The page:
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View Full Version : Does anybody know of good articles about docu interviewing?



Ralph nixon
03-22-2006, 10:13 AM
Just about to start our first docu with the 100b and I'm looking for articles that would help me be a better interviewer. Anybody know of any?

bugsbunny
03-22-2006, 11:41 AM
Just about to start our first docu with the 100b and I'm looking for articles that would help me be a better interviewer. Anybody know of any?

Not sure if this will help you. Check out this link:

http://dvworkshops.com/dvtips.html

Go to the contact page and give Aron a call. Maybe he can give you a few tips.

For sure you should have your questions prepared. Recite from memory and not read from the paper. Talk to person and make them feel comfortable.

Good luck:)

bugsbunny
03-22-2006, 11:45 AM
and...

http://www.dvinfo.net/conf/showthread.php?t=43043

Bus No. 8
03-22-2006, 01:06 PM
Some hints and tricks that have worked for me...

Begin the interview with some low pressure, even unrelated small talk to help the subject get comfortable. Be sure to have the camera rolling, you might end up getting something you can use. Try to organically segue into the interview proper. Your subject might not even be aware of the transition, or that you've been rolling the whole time.

Ask open-ended questions, rather than closed ones. A closed question would be any question that can be answered with a simple yes or no, such as, "you grew up in Hoboken, didn't you?" as opposed to "tell me something about where you grew up"

Whether or not you are planning to include your own questions in the finished video, avoid vocal reactions or prompts when the subject is speaking - it will make your editing much easier if you don't have to break up a passage to extract your "uh-huh, wow, hmm" from the audio.

Relating to the above, practice reacting, prompting and encouraging without vocalization. This goes hand in hand with the practice of maintaining eye contact throughout, which goes hand in hand with having your questions well prepared so that you're not looking down at a notepad while your subject is speaking to you. You should be able to convey that you understand, are interested, and would like to know more with just your eyes and body language. Do practice this a bit in the mirror or with a friend - it can look kind of creepy if not done right.

Depending on your style and the needs of your piece, decide how long you want to let the interview go. I generally let mine go long to allow time for the subject to warm up and feel comfortable, and to allow revisiting questions that you'd like more clarification on, or want an alternate answer to. I also like to make the subject feel like I'm truly interested in what I've brought them in to tell me about, and not that I just need to get something from them. Whether your interview is 5 minutes or an hour, it's still a time commitment for your subject to plan for and get to. Don't waste their time with simply gratuitous chit-chat, but do honor the time that they've given you simply by showing up. It could be hell when you have to transcribe, but you don't have to transcribe what you know you won't need.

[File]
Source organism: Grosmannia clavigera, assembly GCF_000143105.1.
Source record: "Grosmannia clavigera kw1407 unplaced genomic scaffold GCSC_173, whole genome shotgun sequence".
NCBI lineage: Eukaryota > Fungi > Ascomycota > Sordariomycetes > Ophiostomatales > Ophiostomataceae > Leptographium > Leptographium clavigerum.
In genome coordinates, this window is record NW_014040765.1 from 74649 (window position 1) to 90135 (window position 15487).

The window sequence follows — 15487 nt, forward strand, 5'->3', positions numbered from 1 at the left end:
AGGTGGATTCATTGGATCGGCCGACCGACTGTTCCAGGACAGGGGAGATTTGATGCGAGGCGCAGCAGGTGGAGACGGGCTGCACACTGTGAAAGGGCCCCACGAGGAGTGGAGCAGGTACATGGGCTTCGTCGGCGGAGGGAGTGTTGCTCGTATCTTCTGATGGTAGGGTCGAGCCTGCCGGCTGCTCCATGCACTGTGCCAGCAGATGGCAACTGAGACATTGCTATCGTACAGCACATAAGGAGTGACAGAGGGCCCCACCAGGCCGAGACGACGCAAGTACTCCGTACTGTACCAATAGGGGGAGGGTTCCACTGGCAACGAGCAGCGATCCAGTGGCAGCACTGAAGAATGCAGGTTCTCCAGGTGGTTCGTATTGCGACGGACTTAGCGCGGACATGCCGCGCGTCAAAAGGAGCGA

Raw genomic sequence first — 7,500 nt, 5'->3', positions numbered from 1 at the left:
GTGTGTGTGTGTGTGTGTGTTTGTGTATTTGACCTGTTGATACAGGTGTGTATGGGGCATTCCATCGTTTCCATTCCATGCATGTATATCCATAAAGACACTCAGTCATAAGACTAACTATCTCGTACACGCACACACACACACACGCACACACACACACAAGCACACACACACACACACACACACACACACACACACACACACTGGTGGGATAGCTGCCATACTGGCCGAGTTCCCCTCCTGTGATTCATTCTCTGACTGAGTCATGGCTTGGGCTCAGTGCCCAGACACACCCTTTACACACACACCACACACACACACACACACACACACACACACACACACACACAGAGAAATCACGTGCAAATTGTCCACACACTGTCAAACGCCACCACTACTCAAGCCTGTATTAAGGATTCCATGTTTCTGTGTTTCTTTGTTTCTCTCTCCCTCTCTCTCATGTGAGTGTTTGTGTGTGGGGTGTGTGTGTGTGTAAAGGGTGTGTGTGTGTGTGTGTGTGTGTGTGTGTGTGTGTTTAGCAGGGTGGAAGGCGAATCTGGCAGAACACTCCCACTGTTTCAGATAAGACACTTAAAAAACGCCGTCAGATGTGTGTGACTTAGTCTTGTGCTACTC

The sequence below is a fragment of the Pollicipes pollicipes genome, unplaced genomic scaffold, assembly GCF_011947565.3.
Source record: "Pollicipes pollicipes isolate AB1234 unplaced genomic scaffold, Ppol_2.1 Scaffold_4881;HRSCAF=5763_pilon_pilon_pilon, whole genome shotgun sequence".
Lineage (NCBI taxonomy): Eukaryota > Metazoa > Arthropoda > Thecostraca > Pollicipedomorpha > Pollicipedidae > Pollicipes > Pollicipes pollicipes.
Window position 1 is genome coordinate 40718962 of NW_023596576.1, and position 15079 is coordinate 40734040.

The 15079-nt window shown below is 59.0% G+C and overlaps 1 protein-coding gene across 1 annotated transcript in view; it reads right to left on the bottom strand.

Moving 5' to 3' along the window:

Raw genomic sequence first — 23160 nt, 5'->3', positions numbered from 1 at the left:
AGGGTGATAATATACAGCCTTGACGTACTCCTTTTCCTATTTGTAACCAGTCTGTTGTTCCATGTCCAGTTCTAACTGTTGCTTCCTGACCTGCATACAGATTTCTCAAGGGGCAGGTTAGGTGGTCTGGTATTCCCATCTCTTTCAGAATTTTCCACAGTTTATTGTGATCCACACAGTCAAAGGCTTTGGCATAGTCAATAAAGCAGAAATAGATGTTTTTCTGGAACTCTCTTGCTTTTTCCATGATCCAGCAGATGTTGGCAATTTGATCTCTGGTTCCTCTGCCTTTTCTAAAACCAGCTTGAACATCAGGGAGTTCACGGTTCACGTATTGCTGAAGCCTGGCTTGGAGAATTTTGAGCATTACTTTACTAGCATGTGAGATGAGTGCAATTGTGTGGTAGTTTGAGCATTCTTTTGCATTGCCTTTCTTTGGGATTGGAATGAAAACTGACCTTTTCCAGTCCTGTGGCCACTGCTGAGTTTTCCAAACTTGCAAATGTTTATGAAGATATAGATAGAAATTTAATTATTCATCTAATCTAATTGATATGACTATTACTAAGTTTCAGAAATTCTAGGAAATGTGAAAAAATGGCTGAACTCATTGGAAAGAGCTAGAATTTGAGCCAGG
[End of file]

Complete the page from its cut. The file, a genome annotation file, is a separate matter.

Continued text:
I usually end the interview by asking the subject if there is anything they'd like to add, or wish that we'd talked about, and I'll often check in with my camera person to see if there's anything we might have missed.

IMPORTANT!! When it's all over, remember to get room tone! Just keep everyone where they are without taking off mics or tuning off lights, and just sit silently for 30 seconds with the camera rolling. Not only will it save your butt in editing when you're piecing together disparate bits of audio to create a seamless and distilled interview, but it's also kind of a nice way to end the time you've spent together.

So, those are some basics. Hope they help.

Robert

bugsbunny
03-22-2006, 02:01 PM
Some hints and tricks that have worked for me...

IMPORTANT!! When it's all over, remember to get room tone! Just keep everyone where they are without taking off mics or tuning off lights, and just sit silently for 30 seconds with the camera rolling. Not only will it save your butt in editing when you're piecing together disparate bits of audio to create a seamless and distilled interview, but it's also kind of a nice way to end the time you've spent together.

Robert